Ramblings of an old Doc
I'd recommend it but...
Published on December 20, 2016 By DrJBHL In Personal Computing

 

Well, it's free and is made to be a high level program for PCs running Windows 7, 8 and 10 (x32 and x64):

RansomFree needs to be installed on the target machine. The protection that it adds to the system is interesting, as it creates a number of files on the system that it monitors for changes.

These files use characters that place them at the top of the directory structure. The idea is that ransomware will parse for files using the same structure so that the created files will be targeted first by the attack.

The company behind the product believes that this is the best proactive way to detect ransomware on a PC at the earliest...Ransomfree places popular file formats, docx, doc, sql, xls and so on in the folder which are often targeted by ransomware attacks as they are - usually -- personal or work related." - gHacks

 

CyberReason state they've tested their software against forty known threats and it stops them cold. BleepingComputer (link below) confirmed this but with a more limited number of known threats. RansomFree isolates low level ASCI encrypted files and protects them and uses any changes being made to them as the alarm to have you cease their being accessed. They do this because: 

"Cybereason researched tens of thousands of ransomware variants belonging to over 40 ransomware strains, including Locky, Cryptowall, TeslaCrypt, Jigsaw and Cerber and identified the behavioral patterns that distinguish ransomware from legitimate applications. While each ransomware strain was written by different criminal teams, they all exhibit the same low-level file-related behavior. Ransomware attempts to encrypt as many files as possible, as quickly as possible.

Cybereason has developed a unique behavioral approach to stop ransomware in its tracks. Since we’ve identified the typical pattern of behavior, we know how and where ransomware will start encrypting files. We built this knowledge into RansomFree: a free, anti-ransomware software that detects and blocks ransomware.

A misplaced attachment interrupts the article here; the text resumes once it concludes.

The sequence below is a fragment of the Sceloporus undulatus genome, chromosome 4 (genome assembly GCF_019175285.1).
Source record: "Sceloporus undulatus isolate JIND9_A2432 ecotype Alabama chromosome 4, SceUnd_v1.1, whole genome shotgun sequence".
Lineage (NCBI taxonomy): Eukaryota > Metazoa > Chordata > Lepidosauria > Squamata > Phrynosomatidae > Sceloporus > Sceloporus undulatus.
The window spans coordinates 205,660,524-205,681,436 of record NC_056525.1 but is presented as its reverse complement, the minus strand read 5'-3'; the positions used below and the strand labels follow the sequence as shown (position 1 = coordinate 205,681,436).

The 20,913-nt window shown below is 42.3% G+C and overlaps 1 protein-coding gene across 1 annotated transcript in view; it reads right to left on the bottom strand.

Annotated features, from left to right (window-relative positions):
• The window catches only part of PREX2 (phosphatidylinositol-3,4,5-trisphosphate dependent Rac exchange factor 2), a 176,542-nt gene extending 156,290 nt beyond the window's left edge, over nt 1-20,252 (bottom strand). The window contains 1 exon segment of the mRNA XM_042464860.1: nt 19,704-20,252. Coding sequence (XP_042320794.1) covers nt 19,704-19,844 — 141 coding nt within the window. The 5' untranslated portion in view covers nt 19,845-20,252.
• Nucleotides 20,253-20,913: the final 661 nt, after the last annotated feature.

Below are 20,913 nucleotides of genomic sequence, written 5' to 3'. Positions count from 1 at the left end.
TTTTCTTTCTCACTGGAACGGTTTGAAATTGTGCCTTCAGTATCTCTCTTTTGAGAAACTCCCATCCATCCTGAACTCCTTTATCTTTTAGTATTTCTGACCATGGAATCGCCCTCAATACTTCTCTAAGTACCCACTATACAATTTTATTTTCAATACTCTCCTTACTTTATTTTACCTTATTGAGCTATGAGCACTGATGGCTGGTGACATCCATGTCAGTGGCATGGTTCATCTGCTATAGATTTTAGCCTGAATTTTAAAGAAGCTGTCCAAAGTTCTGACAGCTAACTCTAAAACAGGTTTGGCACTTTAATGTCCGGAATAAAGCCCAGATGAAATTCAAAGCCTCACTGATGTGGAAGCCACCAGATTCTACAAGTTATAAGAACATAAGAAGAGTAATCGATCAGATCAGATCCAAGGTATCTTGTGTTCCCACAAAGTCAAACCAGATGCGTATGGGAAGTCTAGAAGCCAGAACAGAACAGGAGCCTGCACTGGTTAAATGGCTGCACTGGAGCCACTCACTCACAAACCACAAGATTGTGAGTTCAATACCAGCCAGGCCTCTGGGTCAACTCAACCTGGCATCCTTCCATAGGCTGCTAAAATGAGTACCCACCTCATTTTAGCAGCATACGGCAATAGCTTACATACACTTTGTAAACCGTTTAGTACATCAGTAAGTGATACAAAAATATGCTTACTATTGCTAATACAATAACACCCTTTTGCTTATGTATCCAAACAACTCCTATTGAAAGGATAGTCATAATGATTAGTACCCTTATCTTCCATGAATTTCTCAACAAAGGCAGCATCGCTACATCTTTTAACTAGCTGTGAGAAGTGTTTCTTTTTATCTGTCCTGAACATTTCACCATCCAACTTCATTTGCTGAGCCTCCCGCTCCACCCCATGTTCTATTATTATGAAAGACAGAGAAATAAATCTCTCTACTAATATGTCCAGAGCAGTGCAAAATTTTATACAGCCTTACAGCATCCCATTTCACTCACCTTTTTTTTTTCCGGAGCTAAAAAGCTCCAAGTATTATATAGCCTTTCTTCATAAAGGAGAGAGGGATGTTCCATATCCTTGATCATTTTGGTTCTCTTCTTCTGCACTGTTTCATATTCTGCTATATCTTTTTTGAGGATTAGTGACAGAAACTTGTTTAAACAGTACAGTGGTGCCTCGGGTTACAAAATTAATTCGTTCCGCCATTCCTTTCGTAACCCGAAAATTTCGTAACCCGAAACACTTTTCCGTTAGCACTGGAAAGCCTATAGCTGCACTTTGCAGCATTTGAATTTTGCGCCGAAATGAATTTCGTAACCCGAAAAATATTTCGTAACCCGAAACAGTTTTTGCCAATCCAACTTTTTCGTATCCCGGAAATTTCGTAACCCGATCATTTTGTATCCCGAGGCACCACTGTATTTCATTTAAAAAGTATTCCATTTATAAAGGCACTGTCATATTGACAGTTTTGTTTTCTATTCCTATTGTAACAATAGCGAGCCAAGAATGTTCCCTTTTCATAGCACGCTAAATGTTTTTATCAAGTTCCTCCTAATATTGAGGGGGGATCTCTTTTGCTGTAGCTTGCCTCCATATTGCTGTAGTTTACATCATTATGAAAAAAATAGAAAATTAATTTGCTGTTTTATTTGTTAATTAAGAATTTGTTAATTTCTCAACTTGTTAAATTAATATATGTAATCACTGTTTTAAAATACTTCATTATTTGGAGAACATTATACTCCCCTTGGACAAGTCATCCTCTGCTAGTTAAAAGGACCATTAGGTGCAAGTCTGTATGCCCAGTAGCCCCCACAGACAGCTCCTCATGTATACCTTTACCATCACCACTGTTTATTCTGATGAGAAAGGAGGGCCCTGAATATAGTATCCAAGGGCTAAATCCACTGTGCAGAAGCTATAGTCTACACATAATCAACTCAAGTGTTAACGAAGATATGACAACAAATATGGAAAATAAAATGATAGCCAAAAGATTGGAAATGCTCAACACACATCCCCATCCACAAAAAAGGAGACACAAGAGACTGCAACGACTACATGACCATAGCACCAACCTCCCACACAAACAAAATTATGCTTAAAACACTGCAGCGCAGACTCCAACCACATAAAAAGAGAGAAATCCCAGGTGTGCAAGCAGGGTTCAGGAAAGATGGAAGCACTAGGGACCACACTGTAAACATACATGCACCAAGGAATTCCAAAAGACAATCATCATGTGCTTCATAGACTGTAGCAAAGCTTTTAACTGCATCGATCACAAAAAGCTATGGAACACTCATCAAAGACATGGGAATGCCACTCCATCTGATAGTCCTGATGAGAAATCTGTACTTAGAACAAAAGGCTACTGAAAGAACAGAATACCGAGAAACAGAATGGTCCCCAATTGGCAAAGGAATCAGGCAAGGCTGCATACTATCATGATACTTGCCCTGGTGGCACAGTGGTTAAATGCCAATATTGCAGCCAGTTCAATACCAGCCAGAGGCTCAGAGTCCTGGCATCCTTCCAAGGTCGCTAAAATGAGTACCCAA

By targeting the common behavior of ransomware, Cybereason RansomFree protects against 99 percent of ransomware strains. RansomFree detects ransomware, suspends the activity, displays a popup that warns users that their files are at risk and lets the user stop the attack with one click.

RansomFree protects against local encryption as well as the encryption of files on network or shared drives. The encryption of shared files is among the doomsday scenarios an organization can imagine. It takes only one employee on the network to execute ransomware and affect the entire company.

RansomFree catches stand-alone ransomware programs as well as fileless ransomware. Stand-alone ransomware uses vulnerabilities in applications, like buggy Flash code, but fileless ransomware abuses legitimate Windows tools, like the PowerShell scripting language or JavaScript, to carry out its malicious intentions." - CyberReason

The problems are 1) 99%, not 100% because their behavior isn't 100% consistent and 2) It will only be a matter of time before the ransomware programmers adopt a different approach from the one being protected against.

Still, it's better than nothing, but folks, configure your firewall correctly as a first step: https://technet.microsoft.com/en-us/library/cc700820.aspx 

As gHacks put it: 

"It is best to complement anti-ransomware tools with other means including backup creation and resident security solutions such as a properly configured firewall." - gHacks

CyberReason's homepage: https://ransomfree.cybereason.com/

 

Sources:

http://www.ghacks.net/2016/12/20/ransomfree-protect-pc-ransomware/?_m=3n%2e0038%2e1950%2ehj0ao01hy5%2e213l

https://ransomfree.cybereason.com/ (also the download page (in the top banner)

https://www.cybereason.com/blog-cybereason-ransomfree-protecting-your-data-from-being-held-hostage/

https://technet.microsoft.com/en-us/library/cc700820.aspx

https://msdn.microsoft.com/en-us/library/cc875811.aspx

 

 


Comments (Page 2)
on Mar 20, 2017

gevansmd

 IIf you delete the folders they will reappear.

Found that out when I tried to delete them, thinking the same thing. Then I realized why they were there. 

on Mar 20, 2017



Quoting gevansmd,

An update to this program now places two hidden folders on every internal partition.  The folders contain files with misleading extensions, such as a jpg which isn't a jpg, txt which isn't a txt file, etc..  They also have strange names such as friendship-insect-invite-repeat.docx.  IIf you delete the folders they will reappear.  I just spent three hours chasing down what I thought was a virus!  A readme file explaining the contents odf each folder would have saved me a lot of time.



You should also have a few icons on the desktop with titles such as 'do not delete me....' explaining what they are...and I believe the website explains it....and there's a RTFM somewhere too...